Timothy.Perkins@uvm.edu

  5. #15
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    Quote Originally Posted by DrTimPerkins View Post
    I agree that wise use (and not waste) along with stewardship of resources is the best course. My personal philosophy is to live and let live (tolerance)...which I think is a common Vermont attitude.
    That's the attitude in Canaan Valley! It's often likened to VT in very many ways including weather. Just less money and cost of living

    ps. Tim, do you know mike rechlin?

  6. #16
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    Quote Originally Posted by canaanmaple View Post
    That's the attitude in Canaan Valley! It's often likened to VT in very many ways including weather. Just less money and cost of living
    The cost of living and similarity to VT makes WV tempting as a place to retire to in a few years...as long as I could find a place in a warmer valley. Vermont has a lot going for it, but winters are too long and it is getting too costly to live here. I've had enough of the cold and snow to last me a while. Time to head to somewhere in the Caribbean. Different kind of sugar...will have to switch to rum I guess.

    Retirement locale may be dictated in part by where my daughter ends up after her husband's medical fellowship (pediatric gastroenterology) ends.

    ps. Tim, do you know mike rechlin?
    Sure do. Talked to him a little just a month ago at the North American meeting in MN.
    Last edited by DrTimPerkins; 12-04-2019 at 05:24 PM.
    Dr. Tim Perkins
    UVM Proctor Maple Research Ctr
    http://www.uvm.edu/~pmrc
    https://mapleresearch.org
    Timothy.Perkins@uvm.edu

  7. #17
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    The second Southern Maple symposium will be this coming Summer somewhere in West Virginia, as more info becomes available we will keep you posted!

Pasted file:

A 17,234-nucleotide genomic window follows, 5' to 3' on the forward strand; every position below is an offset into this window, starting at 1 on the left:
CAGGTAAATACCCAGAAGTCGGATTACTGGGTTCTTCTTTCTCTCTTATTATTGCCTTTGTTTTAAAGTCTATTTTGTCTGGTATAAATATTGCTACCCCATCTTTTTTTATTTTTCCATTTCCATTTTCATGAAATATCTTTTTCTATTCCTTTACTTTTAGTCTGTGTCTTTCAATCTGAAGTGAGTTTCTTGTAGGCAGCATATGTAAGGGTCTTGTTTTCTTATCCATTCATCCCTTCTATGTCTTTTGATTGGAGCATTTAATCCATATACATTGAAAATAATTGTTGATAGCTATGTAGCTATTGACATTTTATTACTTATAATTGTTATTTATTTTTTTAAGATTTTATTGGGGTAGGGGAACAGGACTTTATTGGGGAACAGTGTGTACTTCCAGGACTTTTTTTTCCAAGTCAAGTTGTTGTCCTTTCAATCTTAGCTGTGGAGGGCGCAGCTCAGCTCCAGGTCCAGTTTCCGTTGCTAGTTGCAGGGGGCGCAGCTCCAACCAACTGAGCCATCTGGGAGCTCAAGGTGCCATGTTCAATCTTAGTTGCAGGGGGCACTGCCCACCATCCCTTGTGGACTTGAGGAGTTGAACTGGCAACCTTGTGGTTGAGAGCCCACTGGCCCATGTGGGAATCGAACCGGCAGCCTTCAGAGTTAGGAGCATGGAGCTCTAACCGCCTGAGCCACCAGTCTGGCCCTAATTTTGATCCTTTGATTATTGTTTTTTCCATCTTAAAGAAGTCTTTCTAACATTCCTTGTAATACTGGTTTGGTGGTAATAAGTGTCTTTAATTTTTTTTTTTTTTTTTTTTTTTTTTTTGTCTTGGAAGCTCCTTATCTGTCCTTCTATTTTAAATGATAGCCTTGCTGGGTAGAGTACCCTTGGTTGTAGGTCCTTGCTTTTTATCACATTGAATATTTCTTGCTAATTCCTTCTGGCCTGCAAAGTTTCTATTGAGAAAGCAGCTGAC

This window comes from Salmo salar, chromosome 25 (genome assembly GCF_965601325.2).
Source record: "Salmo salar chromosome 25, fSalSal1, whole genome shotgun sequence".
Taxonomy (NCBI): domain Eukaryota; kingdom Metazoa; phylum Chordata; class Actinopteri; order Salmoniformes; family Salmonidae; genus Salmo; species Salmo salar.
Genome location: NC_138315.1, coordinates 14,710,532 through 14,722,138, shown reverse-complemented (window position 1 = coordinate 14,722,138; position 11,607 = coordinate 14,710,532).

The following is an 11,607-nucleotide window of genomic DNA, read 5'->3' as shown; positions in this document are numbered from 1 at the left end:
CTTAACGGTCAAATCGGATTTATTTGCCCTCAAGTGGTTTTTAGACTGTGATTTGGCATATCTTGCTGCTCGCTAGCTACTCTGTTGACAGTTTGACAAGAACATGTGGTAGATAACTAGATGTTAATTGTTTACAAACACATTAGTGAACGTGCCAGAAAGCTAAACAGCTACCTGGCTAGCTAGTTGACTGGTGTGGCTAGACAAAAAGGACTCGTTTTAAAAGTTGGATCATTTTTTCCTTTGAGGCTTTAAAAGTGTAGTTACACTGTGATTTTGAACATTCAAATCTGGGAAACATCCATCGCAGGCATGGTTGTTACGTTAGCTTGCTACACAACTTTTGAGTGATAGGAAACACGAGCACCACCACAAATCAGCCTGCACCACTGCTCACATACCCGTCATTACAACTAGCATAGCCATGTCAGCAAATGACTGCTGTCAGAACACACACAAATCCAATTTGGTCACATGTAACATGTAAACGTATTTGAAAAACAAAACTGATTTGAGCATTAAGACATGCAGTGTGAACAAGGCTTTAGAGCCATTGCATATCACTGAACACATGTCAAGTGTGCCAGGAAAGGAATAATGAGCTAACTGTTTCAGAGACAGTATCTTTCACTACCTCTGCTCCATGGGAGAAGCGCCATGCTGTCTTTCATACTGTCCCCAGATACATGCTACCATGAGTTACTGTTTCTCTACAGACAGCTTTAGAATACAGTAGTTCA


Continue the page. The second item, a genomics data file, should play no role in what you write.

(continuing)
Mark 220 Maple
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  8. #18
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    Mark- thanks for the tour of your sugarbush back in July. Ive been trying to build the network of Missouri producers and getting some press coverage. Been cleaning buckets and spiles during these Holidays. Maybe we can come over to your seminar in summer 2020. John my website: mosyrup.com
    2019: 205 trees, most smaller than 20" diameter, made 25 gallons
    5/16" plastic spiles, drain into plastic buckets or sapsaks
    haul sap out of woods using atv & trailer
    wood-fired pans on concrete blocks
    one Leader Half Pint 24 x 33" plus 24 x 30 ss pan from a junkyard
    cook batch process then finish in the kitchen;
    we dont sell our syrup; its for family & friends
    see website www.mosyrup.com

  9. #19
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    Quote Originally Posted by DrTimPerkins View Post
    Climate change is real. For a long time now the "window" for maple production all across the northeast (where we have the best records) was shrinking as the production season started earlier and ended earlier and the season duration was getting reduced. Seasonal total yields were decreasing very slowly as a result.

    Research into how to boost sap yields and on timing of tapping showed that as long as we tapped early, used good vacuum, and practiced very good spout and drop sanitation, we could actually maintain good sap flows for 3-4 months. Yields are about double or more than they were 20 yrs ago and we have reversed the loss in season duration in a big way.

    What people generally don't think about is that there are actually both fall (Oct-Nov) and spring (Feb-Apr) sap flow seasons, with a period mostly without good flows (winter) in the middle. Most producers don't tap in the fall for a variety of reasons (getting colder, lower sap sugar content). With climate change however, those two distinctly separate sap flow seasons are getting closer and closer together. Depending on how much climate warms and how fast, these will likely merge at some point....or at least be close enough so that you might be able to tap in the fall and still collect from the same taphole in the spring.